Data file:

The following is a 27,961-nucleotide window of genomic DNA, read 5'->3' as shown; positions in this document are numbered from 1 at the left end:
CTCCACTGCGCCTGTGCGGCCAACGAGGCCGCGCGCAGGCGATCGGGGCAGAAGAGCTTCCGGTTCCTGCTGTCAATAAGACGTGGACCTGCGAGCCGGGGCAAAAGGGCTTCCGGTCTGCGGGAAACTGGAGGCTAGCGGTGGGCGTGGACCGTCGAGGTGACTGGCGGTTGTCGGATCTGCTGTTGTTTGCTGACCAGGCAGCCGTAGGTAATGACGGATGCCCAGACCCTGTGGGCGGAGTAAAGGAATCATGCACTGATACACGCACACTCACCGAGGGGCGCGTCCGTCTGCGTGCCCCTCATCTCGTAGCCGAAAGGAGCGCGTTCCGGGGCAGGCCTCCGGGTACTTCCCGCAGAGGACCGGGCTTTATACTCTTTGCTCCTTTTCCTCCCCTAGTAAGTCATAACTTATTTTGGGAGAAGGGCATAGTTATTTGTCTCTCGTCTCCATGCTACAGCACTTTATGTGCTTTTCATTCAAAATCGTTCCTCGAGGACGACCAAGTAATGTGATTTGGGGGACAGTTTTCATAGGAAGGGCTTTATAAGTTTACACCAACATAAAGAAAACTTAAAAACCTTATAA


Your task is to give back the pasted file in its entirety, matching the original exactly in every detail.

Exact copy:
The following is a 27,961-nucleotide window of genomic DNA, read 5'->3' as shown; positions in this document are numbered from 1 at the left end:
CTCCACTGCGCCTGTGCGGCCAACGAGGCCGCGCGCAGGCGATCGGGGCAGAAGAGCTTCCGGTTCCTGCTGTCAATAAGACGTGGACCTGCGAGCCGGGGCAAAAGGGCTTCCGGTCTGCGGGAAACTGGAGGCTAGCGGTGGGCGTGGACCGTCGAGGTGACTGGCGGTTGTCGGATCTGCTGTTGTTTGCTGACCAGGCAGCCGTAGGTAATGACGGATGCCCAGACCCTGTGGGCGGAGTAAAGGAATCATGCACTGATACACGCACACTCACCGAGGGGCGCGTCCGTCTGCGTGCCCCTCATCTCGTAGCCGAAAGGAGCGCGTTCCGGGGCAGGCCTCCGGGTACTTCCCGCAGAGGACCGGGCTTTATACTCTTTGCTCCTTTTCCTCCCCTAGTAAGTCATAACTTATTTTGGGAGAAGGGCATAGTTATTTGTCTCTCGTCTCCATGCTACAGCACTTTATGTGCTTTTCATTCAAAATCGTTCCTCGAGGACGACCAAGTAATGTGATTTGGGGGACAGTTTTCATAGGAAGGGCTTTATAAGTTTACACCAACATAAAGAAAACTTAAAAACCTTATAA